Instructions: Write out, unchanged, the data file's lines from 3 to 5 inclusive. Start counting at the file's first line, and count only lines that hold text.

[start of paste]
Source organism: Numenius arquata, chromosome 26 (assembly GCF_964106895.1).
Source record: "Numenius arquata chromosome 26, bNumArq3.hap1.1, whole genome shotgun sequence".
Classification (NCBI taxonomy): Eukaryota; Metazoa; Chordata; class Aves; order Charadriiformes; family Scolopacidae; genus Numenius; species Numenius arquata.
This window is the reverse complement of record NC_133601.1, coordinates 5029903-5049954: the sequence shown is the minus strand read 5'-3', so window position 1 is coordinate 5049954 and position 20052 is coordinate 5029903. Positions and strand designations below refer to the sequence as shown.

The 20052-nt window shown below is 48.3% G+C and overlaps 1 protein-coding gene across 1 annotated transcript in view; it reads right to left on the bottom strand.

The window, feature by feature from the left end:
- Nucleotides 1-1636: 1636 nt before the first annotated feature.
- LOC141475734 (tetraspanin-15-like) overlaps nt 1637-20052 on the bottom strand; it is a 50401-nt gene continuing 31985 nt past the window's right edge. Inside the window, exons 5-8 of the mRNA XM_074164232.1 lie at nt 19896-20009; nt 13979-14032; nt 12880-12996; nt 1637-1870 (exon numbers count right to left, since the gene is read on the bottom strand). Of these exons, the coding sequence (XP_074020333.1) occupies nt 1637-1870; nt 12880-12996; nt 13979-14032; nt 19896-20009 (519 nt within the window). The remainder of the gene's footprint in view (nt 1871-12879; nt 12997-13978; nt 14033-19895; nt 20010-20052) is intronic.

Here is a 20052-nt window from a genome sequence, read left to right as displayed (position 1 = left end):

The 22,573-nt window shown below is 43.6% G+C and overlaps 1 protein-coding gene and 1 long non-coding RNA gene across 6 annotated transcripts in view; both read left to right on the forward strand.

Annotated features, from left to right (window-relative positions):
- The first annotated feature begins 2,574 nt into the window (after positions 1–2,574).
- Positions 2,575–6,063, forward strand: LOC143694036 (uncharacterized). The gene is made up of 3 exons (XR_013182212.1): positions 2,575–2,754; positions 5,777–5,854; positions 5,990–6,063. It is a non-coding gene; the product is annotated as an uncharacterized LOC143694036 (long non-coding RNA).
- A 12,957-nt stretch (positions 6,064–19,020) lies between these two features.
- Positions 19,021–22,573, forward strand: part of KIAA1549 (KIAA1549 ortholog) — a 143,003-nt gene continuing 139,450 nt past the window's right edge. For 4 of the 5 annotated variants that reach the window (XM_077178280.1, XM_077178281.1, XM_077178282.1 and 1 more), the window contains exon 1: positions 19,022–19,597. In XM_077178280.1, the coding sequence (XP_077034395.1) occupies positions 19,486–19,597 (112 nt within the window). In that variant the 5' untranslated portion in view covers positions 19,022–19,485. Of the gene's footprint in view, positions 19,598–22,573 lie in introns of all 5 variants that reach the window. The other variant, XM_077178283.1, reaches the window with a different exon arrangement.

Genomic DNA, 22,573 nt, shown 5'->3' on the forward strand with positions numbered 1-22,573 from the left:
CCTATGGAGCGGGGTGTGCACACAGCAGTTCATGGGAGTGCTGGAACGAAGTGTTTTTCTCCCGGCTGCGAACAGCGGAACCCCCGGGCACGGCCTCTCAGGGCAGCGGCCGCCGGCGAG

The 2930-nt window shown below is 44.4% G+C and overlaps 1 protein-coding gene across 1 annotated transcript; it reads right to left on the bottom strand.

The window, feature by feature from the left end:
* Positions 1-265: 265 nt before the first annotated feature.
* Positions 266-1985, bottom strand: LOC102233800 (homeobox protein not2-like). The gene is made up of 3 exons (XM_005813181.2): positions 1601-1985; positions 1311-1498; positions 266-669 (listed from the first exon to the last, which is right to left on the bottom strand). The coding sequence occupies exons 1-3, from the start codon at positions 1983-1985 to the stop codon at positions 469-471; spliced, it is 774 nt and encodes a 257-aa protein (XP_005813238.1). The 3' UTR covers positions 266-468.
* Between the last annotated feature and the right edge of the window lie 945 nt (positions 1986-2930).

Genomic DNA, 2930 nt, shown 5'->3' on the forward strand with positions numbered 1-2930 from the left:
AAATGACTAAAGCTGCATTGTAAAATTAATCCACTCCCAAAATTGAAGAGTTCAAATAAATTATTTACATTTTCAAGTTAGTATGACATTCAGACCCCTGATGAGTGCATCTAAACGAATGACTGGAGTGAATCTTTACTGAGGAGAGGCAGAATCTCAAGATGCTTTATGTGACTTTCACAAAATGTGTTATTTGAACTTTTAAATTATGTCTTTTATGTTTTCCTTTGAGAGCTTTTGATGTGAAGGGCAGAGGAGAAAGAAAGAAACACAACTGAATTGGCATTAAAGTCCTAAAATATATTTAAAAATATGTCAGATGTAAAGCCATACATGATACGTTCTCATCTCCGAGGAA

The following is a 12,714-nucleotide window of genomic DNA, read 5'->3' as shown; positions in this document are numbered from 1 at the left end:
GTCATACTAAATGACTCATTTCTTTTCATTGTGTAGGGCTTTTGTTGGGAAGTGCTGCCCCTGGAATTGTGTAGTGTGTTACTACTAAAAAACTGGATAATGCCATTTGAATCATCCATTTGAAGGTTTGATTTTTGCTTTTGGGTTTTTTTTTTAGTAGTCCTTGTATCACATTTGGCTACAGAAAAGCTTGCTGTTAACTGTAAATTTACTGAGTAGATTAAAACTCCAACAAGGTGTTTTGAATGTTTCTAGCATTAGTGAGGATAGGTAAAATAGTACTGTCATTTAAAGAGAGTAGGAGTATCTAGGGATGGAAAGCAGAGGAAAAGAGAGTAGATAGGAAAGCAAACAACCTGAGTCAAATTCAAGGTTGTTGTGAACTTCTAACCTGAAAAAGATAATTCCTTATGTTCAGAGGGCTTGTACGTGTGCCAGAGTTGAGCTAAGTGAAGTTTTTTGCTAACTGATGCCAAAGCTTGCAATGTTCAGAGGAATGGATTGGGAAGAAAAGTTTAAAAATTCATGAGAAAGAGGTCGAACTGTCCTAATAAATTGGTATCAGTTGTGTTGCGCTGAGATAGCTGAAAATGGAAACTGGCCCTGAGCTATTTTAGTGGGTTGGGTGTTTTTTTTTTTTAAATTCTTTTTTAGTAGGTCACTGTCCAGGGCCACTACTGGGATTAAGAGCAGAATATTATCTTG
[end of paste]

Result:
Classification (NCBI taxonomy): Eukaryota; Metazoa; Chordata; class Aves; order Charadriiformes; family Scolopacidae; genus Numenius; species Numenius arquata.
This window is the reverse complement of record NC_133601.1, coordinates 5029903-5049954: the sequence shown is the minus strand read 5'-3', so window position 1 is coordinate 5049954 and position 20052 is coordinate 5029903. Positions and strand designations below refer to the sequence as shown.

The 20052-nt window shown below is 48.3% G+C and overlaps 1 protein-coding gene across 1 annotated transcript in view; it reads right to left on the bottom strand.